* * * * *

(e) * * *

(1) * * *

(ii) * * *

(C) Election described in §1.338-6(c)(5)—(1) Availability. The election described in §1.338-6(c)(5) is available in respect of an applicable asset acquisition provided that the requirements of that section are satisfied. Such election may be made by the seller, regardless of whether the purchaser also makes the election, and may be made by the purchaser, regardless of whether the seller also makes the election.

(2) Time and manner of making election. The election described in §1.338-6(c)(5) is made by taking a position on a timely filed original tax return for the taxable year of the applicable asset acquisition that is consistent with having made the election.

(3) Irrevocability of election. The election described in §1.338-6(c)(5) is irrevocable.

(4) Effective/applicability date. This paragraph (e)(1)(ii)(C) applies to applicable asset acquisitions occurring on or after September 11, 2007. For applicable asset acquisitions occurring before September 11, 2007 and on or after September 15, 2004, see §1.1060-1T as contained in 26 CFR Part 1 in effect on April 1, 2007. For applicable asset acquisitions occurring before September 15, 2004, see §§1.338-6 and 1.1060-1 as contained in 26 CFR Part 1 in effect on April 1, 2004.

* * * * *

§1.1060-1T [Removed]

Par. 6. Section 1.1060-1T is removed.

Kevin M. Brown,
Deputy Commissioner for
Services and Enforcement.

Approved August 31, 2007.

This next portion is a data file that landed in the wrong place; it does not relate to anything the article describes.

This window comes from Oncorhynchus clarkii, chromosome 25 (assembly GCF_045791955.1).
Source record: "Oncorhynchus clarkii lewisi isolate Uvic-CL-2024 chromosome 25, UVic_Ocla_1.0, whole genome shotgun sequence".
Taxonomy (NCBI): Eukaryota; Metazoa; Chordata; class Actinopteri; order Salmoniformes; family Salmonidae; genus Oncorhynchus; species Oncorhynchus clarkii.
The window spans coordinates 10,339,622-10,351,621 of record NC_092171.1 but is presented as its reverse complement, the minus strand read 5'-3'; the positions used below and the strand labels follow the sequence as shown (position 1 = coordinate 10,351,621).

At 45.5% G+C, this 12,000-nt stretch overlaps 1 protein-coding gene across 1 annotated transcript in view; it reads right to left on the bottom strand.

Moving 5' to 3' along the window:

Eric Solomon,
Assistant Secretary of
the Treasury (Tax Policy).

Note

(Filed by the Office of the Federal Register on September 10, 2007, 8:45 a.m., and published in the issue of the Federal Register for September 11, 2007, 72 F.R. 51703)

Drafting Information

The principal author of these regulations is Richard Starke, Office of the Associate Chief Counsel (Corporate).

* * * * *

T.D. 9357

Elimination of Country-by-Country Reporting to Shareholders of Foreign Taxes Paid by Regulated Investment Companies

DEPARTMENT OF THE TREASURY
Internal Revenue Service
26 CFR Parts 1 and 602

AGENCY:

Internal Revenue Service (IRS), Treasury.

ACTION:

Final regulations.

SUMMARY:

This document contains final regulations that generally eliminate country-by-country reporting by a regulated investment company (RIC) to its shareholders of foreign source income that the RIC takes into account and foreign taxes that it pays. This change is necessary to conform the regulations to changes in the tax law relating to the foreign tax credit. These final regulations will affect certain RICs that pay foreign taxes and the shareholders of those RICs.

DATES:

Effective Date: These regulations are effective on August 24, 2007.